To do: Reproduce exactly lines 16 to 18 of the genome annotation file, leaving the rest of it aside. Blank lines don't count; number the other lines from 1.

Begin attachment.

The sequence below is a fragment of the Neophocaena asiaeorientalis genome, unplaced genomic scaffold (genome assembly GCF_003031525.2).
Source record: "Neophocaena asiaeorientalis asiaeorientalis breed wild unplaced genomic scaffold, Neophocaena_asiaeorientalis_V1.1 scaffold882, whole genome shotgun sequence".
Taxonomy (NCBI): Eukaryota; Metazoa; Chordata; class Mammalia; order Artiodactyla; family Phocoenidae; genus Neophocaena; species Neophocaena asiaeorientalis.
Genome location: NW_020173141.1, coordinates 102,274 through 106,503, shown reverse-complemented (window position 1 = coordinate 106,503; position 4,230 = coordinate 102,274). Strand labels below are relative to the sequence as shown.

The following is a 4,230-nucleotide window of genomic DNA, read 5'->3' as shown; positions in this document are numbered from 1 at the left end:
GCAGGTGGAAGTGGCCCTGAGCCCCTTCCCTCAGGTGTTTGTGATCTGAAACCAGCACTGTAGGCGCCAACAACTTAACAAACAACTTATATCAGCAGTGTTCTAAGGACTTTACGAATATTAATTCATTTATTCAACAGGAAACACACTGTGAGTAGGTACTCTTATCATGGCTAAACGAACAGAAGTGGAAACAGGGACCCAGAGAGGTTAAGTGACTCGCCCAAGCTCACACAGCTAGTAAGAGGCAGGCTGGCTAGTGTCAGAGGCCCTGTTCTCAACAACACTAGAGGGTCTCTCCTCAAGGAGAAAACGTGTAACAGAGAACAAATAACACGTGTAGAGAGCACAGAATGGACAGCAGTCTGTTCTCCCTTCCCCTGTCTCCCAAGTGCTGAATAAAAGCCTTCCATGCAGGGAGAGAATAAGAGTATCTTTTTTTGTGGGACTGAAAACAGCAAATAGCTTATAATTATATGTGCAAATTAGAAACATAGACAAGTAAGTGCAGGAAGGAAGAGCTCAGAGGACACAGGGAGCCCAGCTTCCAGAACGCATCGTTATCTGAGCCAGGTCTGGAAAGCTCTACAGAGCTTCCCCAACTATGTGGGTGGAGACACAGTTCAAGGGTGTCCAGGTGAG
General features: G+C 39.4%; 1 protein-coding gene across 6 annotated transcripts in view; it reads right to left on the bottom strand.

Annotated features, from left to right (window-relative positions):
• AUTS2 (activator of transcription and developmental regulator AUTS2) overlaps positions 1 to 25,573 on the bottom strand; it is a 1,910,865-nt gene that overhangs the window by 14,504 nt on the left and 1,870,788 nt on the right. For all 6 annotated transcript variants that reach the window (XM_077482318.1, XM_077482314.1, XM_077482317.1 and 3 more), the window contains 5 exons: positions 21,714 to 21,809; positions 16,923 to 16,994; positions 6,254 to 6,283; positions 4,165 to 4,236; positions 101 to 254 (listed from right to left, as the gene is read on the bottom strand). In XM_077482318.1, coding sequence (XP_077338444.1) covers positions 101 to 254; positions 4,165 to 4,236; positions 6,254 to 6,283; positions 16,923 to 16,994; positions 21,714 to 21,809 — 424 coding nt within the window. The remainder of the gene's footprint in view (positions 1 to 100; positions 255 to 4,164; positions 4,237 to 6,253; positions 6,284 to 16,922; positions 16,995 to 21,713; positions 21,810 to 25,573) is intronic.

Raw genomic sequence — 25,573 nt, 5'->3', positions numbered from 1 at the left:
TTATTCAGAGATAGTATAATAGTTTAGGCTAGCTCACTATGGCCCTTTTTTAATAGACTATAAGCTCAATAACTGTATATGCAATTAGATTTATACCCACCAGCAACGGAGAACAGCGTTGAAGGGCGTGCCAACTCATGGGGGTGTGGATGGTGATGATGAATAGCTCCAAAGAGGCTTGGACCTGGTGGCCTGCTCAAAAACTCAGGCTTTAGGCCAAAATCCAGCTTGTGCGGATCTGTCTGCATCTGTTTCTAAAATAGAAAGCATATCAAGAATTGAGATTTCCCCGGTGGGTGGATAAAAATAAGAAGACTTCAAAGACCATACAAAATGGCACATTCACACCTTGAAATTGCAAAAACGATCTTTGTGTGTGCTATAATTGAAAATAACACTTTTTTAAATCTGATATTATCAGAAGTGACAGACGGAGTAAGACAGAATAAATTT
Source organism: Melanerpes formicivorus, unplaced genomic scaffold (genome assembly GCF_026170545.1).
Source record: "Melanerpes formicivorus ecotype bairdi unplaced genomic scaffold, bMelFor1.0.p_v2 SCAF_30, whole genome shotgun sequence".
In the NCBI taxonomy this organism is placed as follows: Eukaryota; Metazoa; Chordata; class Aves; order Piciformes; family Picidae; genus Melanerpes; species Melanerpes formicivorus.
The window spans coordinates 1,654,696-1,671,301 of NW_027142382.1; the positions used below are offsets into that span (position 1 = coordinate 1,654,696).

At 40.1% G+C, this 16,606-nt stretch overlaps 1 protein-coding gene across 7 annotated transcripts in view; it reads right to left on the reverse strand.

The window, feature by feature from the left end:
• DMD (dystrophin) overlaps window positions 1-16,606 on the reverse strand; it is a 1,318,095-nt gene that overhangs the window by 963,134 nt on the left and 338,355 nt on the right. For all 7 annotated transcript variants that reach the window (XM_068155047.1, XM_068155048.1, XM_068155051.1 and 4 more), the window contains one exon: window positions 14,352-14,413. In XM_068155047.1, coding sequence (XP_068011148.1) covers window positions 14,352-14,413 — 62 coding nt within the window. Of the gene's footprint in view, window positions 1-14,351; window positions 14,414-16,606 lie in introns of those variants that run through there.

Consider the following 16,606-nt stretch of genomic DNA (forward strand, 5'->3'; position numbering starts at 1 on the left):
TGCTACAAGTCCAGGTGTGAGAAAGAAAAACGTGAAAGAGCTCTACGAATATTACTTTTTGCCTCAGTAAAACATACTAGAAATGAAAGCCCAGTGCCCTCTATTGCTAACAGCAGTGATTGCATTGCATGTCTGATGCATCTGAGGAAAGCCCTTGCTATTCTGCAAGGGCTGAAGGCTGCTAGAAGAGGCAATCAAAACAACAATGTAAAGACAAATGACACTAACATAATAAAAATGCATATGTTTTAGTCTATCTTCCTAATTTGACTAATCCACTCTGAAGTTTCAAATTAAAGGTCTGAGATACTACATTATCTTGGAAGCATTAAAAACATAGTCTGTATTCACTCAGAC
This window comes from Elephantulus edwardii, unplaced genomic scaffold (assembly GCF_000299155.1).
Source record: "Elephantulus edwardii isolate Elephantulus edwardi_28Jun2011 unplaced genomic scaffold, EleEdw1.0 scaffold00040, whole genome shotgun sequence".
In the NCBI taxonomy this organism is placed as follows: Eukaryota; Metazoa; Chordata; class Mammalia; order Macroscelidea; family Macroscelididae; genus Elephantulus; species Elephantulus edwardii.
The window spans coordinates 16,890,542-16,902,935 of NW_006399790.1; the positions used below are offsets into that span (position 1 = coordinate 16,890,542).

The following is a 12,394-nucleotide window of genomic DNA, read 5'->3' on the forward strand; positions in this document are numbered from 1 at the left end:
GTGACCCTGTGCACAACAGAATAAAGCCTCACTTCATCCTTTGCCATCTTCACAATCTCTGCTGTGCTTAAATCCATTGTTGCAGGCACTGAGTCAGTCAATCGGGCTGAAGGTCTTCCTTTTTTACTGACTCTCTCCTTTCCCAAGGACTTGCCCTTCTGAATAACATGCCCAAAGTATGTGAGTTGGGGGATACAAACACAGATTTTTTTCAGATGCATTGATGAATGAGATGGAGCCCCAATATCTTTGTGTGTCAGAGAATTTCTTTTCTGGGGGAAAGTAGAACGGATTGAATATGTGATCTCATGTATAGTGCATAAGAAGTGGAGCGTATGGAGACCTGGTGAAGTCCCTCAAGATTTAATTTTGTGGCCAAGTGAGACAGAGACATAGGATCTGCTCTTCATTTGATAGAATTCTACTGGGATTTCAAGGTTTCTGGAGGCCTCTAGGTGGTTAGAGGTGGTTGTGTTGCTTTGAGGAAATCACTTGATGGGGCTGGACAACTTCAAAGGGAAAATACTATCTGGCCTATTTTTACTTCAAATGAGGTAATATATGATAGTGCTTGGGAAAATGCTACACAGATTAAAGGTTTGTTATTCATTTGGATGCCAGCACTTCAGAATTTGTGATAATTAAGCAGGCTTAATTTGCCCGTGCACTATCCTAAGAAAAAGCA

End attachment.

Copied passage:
At 40.1% G+C, this 16,606-nt stretch overlaps 1 protein-coding gene across 7 annotated transcripts in view; it reads right to left on the reverse strand.

The window, feature by feature from the left end:
• DMD (dystrophin) overlaps window positions 1-16,606 on the reverse strand; it is a 1,318,095-nt gene that overhangs the window by 963,134 nt on the left and 338,355 nt on the right. For all 7 annotated transcript variants that reach the window (XM_068155047.1, XM_068155048.1, XM_068155051.1 and 4 more), the window contains one exon: window positions 14,352-14,413. In XM_068155047.1, coding sequence (XP_068011148.1) covers window positions 14,352-14,413 — 62 coding nt within the window. Of the gene's footprint in view, window positions 1-14,351; window positions 14,414-16,606 lie in introns of those variants that run through there.